Monday, February 10, 2014

desire as victimless crime

1. swimming with sharks

When I was a camp counselor, we had to pass a swim test in order to get a wristband that would allow us in the deep end of the pool. I dog-paddled the length of the pool sloppily and then treaded water for five full minutes. I got my wristband. I was proud of myself for being less tired than the counselor who chain smoked.

So Diana Nyad—the woman who swam from Cuba to Florida on her fifth try, at age sixty-four—and I don’t have a ton in common. But I cried when I read this part of Ariel Levy’s New Yorker profile of her:

“My journey now is to find some sort of grace in the face of this defeat,” Nyad told an audience a month after her third failed attempt. “Sometimes if cancer has won, if there’s death and we have no choice, then grace and acceptance are necessary. But that ocean is still there. I don’t want to be the crazy woman who does this for years and years and tries and fails and tries and fails, but I can swim from Cuba to Florida and I will swim from Cuba to Florida.”

Nyad has always believed that a champion is a person who doesn’t give up. (In high school, she hung a poster on her wall that read, “A diamond is a lump of coal that stuck with it.”) But another kind of person who doesn’t give up is a lunatic.

That ocean is still there.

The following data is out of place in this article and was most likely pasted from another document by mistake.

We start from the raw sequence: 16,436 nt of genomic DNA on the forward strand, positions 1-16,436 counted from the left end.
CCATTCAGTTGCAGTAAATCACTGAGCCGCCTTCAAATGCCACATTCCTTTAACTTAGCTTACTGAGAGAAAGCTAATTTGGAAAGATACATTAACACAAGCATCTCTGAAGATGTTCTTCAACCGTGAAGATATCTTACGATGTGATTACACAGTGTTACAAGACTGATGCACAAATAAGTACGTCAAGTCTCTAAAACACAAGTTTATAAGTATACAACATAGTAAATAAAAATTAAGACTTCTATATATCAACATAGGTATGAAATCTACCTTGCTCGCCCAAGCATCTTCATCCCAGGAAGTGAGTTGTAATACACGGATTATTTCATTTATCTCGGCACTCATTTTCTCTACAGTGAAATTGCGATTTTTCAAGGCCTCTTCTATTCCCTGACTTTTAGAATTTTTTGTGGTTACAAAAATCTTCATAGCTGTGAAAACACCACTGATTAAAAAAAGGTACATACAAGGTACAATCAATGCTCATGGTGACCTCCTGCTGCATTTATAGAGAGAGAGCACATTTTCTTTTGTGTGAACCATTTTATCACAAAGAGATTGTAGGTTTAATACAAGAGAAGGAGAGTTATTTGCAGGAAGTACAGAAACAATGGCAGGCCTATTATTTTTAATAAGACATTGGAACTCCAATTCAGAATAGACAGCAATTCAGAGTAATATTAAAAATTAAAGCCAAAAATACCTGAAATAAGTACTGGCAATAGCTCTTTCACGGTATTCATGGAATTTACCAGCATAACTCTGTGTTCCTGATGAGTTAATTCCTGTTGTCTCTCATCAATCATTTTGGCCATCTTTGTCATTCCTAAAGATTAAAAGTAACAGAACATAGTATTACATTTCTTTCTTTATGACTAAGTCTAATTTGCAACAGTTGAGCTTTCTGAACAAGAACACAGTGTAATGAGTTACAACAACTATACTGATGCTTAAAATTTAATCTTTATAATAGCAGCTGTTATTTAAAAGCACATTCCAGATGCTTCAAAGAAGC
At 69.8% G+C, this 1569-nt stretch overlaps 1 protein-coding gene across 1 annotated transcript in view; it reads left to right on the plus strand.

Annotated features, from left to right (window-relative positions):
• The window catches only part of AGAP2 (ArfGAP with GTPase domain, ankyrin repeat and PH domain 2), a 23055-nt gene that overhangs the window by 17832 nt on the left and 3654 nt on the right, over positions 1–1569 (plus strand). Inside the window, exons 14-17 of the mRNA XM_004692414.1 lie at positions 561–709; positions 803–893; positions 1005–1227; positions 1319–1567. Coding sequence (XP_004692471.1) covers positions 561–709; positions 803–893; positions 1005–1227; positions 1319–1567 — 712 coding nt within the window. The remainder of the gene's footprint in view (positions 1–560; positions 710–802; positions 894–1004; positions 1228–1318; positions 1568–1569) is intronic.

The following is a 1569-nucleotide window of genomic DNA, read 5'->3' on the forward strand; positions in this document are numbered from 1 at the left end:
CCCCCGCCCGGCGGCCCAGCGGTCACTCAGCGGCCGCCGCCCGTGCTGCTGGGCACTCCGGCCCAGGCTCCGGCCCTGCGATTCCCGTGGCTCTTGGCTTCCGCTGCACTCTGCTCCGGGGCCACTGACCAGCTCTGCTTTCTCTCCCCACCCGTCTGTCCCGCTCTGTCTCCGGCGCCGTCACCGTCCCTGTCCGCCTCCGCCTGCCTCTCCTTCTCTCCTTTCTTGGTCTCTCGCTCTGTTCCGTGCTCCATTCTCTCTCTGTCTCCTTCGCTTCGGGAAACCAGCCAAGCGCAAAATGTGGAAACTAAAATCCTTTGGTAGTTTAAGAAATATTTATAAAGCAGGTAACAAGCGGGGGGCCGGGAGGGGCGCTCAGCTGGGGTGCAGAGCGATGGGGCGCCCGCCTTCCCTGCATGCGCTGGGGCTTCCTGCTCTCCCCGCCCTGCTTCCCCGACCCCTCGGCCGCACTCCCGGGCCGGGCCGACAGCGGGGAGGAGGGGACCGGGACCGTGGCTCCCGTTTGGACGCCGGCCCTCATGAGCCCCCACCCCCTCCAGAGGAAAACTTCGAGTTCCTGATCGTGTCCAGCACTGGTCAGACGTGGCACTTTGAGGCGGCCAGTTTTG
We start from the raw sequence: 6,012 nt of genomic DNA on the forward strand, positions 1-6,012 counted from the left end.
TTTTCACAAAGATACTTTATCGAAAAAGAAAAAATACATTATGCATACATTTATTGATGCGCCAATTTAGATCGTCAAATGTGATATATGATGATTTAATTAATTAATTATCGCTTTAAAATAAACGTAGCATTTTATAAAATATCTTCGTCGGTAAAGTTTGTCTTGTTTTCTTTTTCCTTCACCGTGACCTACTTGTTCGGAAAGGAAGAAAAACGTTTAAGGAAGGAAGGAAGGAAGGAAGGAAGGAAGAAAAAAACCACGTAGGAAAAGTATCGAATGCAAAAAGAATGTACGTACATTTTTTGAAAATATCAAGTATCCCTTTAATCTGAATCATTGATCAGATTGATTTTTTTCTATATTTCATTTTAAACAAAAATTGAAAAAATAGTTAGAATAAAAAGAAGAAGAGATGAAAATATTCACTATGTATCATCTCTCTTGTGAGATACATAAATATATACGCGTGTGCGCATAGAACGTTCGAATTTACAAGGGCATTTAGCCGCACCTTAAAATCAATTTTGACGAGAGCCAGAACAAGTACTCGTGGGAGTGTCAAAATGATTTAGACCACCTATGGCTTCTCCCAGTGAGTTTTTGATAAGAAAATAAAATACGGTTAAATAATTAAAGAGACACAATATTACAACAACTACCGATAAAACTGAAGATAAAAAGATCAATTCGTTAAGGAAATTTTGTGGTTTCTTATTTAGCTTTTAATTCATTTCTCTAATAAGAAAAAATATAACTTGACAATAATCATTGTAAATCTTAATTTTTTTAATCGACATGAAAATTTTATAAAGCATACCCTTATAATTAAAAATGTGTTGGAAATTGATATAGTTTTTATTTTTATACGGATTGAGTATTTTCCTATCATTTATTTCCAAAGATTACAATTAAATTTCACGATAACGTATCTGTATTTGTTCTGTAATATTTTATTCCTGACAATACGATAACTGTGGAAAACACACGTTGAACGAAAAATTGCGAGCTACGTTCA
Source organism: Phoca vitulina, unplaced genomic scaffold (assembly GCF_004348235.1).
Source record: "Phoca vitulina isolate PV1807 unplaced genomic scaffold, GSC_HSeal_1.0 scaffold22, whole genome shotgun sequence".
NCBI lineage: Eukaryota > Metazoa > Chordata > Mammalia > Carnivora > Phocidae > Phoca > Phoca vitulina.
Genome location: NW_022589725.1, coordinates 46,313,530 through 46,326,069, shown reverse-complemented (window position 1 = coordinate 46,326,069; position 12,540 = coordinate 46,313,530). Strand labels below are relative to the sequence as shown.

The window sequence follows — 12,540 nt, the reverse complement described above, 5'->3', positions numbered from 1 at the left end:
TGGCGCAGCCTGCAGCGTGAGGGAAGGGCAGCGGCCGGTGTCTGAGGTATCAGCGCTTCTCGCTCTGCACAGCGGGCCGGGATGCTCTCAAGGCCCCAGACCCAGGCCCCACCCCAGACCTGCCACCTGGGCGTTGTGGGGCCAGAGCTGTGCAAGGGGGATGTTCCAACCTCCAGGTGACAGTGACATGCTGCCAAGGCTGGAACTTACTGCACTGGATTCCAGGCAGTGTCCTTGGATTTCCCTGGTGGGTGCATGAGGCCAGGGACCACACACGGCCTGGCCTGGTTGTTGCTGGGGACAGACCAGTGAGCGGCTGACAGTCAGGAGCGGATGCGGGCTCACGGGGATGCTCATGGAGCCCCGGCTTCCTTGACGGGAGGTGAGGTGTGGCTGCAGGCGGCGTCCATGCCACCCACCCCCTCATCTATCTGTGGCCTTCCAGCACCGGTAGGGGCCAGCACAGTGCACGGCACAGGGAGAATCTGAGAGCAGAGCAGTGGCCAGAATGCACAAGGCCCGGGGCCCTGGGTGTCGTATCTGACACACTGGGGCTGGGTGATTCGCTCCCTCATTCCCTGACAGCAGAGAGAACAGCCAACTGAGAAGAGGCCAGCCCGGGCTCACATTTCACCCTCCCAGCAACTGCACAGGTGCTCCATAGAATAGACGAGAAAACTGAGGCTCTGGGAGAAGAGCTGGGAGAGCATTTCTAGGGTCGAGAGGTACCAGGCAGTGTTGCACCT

Champion or lunatic? That’s always the question. It might sound silly to compare AK’s and my baby-having journey to Diana Nyad’s swim through shark-infested waters. We’re waiting for our kiddo from the comfort of our own home, there are no naysayers other than the ones in my head and the whole IUI/IVF/adoption process has probably cost less than one of Nyad’s jellyfish-proof silicone masks. There is not a good reason to quit at this point.

And yet, as I told my therapist today, it feels like such an uphill battle that I must be some kind of pitiable, desperate figure who should give up and stop embarrassing herself, right? Or at least stop blogging about it, for god’s sake.

“What makes it desperate?” he asked. “Where is the despair?”

That’s when I contemplated, for the first time, that despair is the root word of desperate. I couldn’t answer his question directly, but I told him about the time I was sitting in a room full of former gang members talking about how they wanted to be good role models for their children, and I thought, They all have children. Whatever I did to not deserve kids must be worse than whatever they did that landed them in prison.

Welcome to Cheryl’s Patented Extra Strength Guilt-Logic.

My therapist said, “So you don’t feel like you deserve to be a mother.” Merely working hard toward a goal and having setbacks along the way wasn’t despair, he said; that was passion. The despair came from feeling like it was wrong to even want the thing you wanted.

(And even as I type this, I’m like, Yes, but it is wrong….)

Passion is what I have for writing, that strange little corner of my life in which I model healthy attitudes and behavior for the rest of me. I have my good days and bad days, but I usually—usually—don’t doubt that writing is a worthwhile use of my time. Not because the world needs my writing so badly, but because writing makes me feel good and doesn’t hurt anyone and I’m not really good at anything else.

“I guess wanting to be a mother is a pretty victimless crime,” I said. “Especially if we adopt—then we’d be giving a home to a kid who needed one. Even if I fuck that kid up a little bit, I won’t fuck them up much.

And if I say that enough, maybe I’ll start to believe it.